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Cash-strapped local authorities are being forced to divert funding from early mental health intervention to services under more immediate pressure, council chiefs warn.

The Local Government Association (LGA) issued the warning in response to a new survey which found an increase in mental health problems among secondary school children.

Commissioned by the Early Intervention Foundation (EIF), the survey found that 82% of high school teachers saw increased levels of anxiety/depressive symptoms among students over the past year.

Conducted by Teacher Tapp, the survey also found that 70% of teachers saw a decline in student motivation and engagement and 66% saw a worsening of existing mental health issues.

Donna Molloy, Director of Policy at EIF, commented: “We know that supporting young people’s mental health is a priority for secondary schools. Now more than ever, it is essential that teachers are properly trained to help young people develop essential life skills, which includes the skills needed to maintain good mental health and well-being.

“Youth mental health must remain a national priority, and training teachers and dedicating time in the curriculum to focus on well-being are important ways to reduce youth mental health problems.”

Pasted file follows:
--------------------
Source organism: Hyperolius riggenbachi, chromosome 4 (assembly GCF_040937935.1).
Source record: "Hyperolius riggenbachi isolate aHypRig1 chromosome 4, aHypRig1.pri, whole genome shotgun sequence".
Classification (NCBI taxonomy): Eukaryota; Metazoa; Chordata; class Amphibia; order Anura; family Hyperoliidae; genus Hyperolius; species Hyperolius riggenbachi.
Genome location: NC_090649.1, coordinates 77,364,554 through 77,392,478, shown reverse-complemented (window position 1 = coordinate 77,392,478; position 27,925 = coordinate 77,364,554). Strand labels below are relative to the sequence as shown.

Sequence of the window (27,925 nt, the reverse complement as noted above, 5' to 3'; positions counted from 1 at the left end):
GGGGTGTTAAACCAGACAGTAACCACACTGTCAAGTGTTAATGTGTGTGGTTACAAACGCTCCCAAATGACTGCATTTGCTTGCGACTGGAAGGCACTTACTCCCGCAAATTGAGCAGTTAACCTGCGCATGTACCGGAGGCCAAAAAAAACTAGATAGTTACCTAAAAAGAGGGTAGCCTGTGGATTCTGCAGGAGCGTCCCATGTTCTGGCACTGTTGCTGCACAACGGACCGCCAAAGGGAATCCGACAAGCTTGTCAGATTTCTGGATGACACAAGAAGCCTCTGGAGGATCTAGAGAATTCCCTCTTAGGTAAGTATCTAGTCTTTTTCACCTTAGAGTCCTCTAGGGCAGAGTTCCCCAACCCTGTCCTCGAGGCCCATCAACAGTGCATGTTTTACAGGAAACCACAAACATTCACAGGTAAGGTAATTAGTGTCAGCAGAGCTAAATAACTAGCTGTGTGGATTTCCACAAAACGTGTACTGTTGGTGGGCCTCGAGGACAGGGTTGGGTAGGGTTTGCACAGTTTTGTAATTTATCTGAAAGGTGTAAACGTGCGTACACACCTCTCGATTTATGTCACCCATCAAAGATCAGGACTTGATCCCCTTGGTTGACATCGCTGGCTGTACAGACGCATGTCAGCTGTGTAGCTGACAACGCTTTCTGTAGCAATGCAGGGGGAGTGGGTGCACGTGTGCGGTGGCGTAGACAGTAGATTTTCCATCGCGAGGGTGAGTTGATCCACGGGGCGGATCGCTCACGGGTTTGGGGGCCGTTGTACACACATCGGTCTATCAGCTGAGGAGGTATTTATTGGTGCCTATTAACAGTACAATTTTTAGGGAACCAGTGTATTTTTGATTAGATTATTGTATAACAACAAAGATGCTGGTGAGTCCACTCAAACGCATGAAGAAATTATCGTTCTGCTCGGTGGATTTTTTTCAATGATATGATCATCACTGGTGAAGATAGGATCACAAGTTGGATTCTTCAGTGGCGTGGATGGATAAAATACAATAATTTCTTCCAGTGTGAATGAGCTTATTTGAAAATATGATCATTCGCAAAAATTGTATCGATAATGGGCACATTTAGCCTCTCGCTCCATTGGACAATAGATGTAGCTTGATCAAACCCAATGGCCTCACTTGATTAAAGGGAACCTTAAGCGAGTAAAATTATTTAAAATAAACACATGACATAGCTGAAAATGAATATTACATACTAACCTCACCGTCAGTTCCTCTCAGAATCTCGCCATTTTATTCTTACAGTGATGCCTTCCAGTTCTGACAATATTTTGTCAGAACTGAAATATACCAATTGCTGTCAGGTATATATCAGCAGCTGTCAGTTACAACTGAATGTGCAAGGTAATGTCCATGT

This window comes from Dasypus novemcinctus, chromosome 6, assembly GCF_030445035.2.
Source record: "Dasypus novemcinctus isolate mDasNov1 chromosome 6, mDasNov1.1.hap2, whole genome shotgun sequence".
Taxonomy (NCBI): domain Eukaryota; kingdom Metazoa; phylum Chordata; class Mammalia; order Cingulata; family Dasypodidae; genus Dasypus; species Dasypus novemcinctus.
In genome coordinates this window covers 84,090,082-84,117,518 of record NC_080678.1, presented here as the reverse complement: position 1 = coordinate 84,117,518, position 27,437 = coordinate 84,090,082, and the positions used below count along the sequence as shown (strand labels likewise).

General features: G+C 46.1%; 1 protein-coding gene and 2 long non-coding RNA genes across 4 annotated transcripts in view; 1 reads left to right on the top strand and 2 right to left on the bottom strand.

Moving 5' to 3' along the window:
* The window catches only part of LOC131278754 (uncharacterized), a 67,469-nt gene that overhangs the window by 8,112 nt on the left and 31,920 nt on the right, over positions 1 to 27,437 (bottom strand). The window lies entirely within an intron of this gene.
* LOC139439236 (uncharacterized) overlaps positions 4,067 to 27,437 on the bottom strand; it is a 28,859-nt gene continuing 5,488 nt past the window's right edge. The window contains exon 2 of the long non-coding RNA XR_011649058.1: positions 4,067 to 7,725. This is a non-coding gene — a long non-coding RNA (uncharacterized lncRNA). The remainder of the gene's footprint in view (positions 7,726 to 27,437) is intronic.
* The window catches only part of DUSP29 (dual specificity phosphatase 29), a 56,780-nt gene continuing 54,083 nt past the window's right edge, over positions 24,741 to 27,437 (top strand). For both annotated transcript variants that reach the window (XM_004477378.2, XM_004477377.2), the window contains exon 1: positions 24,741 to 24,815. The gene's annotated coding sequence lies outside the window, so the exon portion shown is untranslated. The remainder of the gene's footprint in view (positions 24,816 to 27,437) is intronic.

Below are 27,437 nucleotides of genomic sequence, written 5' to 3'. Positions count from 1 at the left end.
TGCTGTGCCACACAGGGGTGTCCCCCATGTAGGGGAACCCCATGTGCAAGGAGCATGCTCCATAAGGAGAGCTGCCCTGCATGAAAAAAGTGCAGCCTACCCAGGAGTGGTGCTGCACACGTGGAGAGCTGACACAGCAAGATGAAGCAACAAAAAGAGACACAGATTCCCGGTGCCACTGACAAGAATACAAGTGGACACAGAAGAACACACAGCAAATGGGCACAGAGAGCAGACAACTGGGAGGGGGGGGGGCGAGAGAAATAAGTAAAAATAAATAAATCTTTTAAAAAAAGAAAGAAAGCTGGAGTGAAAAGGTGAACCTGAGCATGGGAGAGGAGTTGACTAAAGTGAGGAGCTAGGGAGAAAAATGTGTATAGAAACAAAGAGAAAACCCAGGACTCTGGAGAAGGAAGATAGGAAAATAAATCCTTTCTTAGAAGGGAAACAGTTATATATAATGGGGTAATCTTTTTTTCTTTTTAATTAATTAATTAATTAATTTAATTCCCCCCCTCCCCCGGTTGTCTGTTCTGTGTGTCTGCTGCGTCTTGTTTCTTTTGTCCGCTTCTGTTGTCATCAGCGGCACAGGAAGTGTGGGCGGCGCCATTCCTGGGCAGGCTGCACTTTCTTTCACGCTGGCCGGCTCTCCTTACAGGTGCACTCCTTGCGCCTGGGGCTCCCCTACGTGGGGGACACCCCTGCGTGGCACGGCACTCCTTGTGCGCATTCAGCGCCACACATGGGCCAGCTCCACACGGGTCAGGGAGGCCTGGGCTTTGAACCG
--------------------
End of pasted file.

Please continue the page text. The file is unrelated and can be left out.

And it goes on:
Responding to the survey, Cllr Lucy Nethsingha, Deputy Chair of the LGA Children and Young People’s Council, said: ‘The councils have worked closely with schools and other partners to provide support to children and young people, but have had to increasingly divert spending from early intervention to more acute services due to overstretched budgets and growing demand.

Cllr Nethsingha urged the government to ensure that local mental health services are fully funded over the long term.

She said: ‘With the annual cost of mental health problems in England estimated at £119billion, the government should use its 10-year mental health strategy to ensure local mental health services have funding. enough to meet current, unmet and new demand for mental health support, including preventative mental wellbeing work that can stop the escalation of mental health needs to avoid more costly NHS treatment .

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